While we’ve all spent the last few days cursing and blaming Sindh, the national government and K-Electric for our misery, there are a few who realise the urgency of stepping up, and playing a role.
Amongst these are three artists hailing from Karachi; Shaheen Jaffrani, Numair Abbasi and Shanzey Subzwari who decided to get together and contribute to the food relief for Karachi and its people.
On Saturday night, Numair who is a graduate of Indus Valley School of Art, spoke to two of his artist friends and alum of the same university, about donating some of their work for flood relief.
“Initially I thought I’ll sell some work and donate that money for flood relief. Asked Shaheen and Shanzey if they have something ready to be donated for the cause too and they were more than willing. We got our work together and set up an Instagram page, Artists for Flood Relief and it just expanded from there. A lot of other artists offered their work too and we began to grow”, Numair told Images.
A small project that began between three college friends turned into a proper fundraiser in a matter of hours when they put out an open call for artworks to be donate and other artists showed their willingness to join.
Interestingly, these artists aren’t only from Karachi or other cities of Pakistan but from India, London, Germany, Denmark and Qatar besides Pakistani diaspora abroad.
For those in the country, artworks are shipped to Numair and company while for those who want to donate their work from abroad, the option of sharing digital prints is also available.
Some of the participating artists are Irfan Hasan, Shezil Malik, Zulfiqar Ali Bhutto, Wajeeha Abbasi, Rabia Akhter, Asma Javeri and Samreen Sultan. The list of artists, however, doesn’t end here. The list also includes works of professional and self-taught artists, students and children.
“One our second day, we got an inbox from a nine-year-old child who wants to donate her artwork for this cause,” mentioned Shanzey talking about the overwhelming response of the formal and informal artist community.
Many may think the artworks featured in the fundraiser represent traditional artists only, but the opportunity is open to photographs, illustrators, photo journalists and all sorts of creative people.
For now, Artists for Flood Relief is working with three organisations; The Environmental, Smile Sunshine and Food for Thought – all of which are working on various relief efforts pertaining to floods. From rehabilitation of homes, to providing food – the idea is all funds gathered be contributed to relief work needed post flood.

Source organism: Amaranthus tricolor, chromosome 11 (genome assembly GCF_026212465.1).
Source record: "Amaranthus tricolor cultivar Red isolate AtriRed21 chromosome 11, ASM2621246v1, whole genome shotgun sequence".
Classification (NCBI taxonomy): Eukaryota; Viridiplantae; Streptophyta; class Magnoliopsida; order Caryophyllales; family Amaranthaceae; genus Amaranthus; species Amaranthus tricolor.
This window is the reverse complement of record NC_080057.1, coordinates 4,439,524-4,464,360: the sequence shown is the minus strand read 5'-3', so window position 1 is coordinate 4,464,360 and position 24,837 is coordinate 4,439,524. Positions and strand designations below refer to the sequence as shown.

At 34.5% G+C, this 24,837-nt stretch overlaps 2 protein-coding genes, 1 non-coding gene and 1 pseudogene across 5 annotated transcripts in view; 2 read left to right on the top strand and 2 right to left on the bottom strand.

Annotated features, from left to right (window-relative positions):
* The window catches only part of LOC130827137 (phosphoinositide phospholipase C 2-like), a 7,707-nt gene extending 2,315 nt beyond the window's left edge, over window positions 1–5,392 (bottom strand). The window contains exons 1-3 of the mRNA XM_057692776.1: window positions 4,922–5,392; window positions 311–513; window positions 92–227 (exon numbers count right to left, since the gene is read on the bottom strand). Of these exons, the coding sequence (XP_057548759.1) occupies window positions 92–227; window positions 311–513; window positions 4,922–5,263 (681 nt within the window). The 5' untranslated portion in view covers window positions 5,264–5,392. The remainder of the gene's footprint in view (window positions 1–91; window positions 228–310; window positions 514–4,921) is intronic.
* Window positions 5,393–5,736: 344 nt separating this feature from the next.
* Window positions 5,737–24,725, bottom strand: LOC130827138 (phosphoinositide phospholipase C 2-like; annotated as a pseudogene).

According to Shaheen, the idea has been inspired by Prints for Pandemic Relief, a fundraiser done for pandemic relief earlier this summer. Although similar, Artists for Flood Relief is not inviting artists particularly but is an open call to everyone and will be auctioning the original artworks once the campaign to sell prints ends.
The beauty of an open call is that it gives everyone; an amateur 9-year-old and an acclaimed artist the same opportunity.
“When a range of work is displayed at one platform, everyone gets equal opportunity to show their work to the public. Who knows the amateur ones sell the most prints?” agreed Numair and Shaheen.
The prints will be done on canson infinity, a paper that has archival life. They will all be standard 9 x 12 size and will be priced at Rs. 6000 each.
Artists for Flood Relief will also be publishing and sending prints to the international community from London making it easier for people around the globe to purchase prints and donate to the noble cause.
“Often artists and students may not have large funds ready to be donated, but donating artwork is essentially the same and a great exercise to play their part in helping communities.”
“It’s so refreshing to see that artists from not only Lahore, Karachi and Islamabad but relatively smaller cities like Bahawalpur, Abbotabad and Makli have also gotten in touch and are eager to share their work,” Shaheen told Images.
While the fundraiser is a beautiful example of the brilliant outcome of people coming together to help their own city; it’s also making art accessible for all.
“Many think that art is for the elite or only belongs to collectors and curators but this effort will not only make it accessible to the masses but also help use art for such a good cause,” Shaheen concluded.
If you’ve been looking for an interesting way to donate those suffering in Karachi, checkout their page and order a few prints away.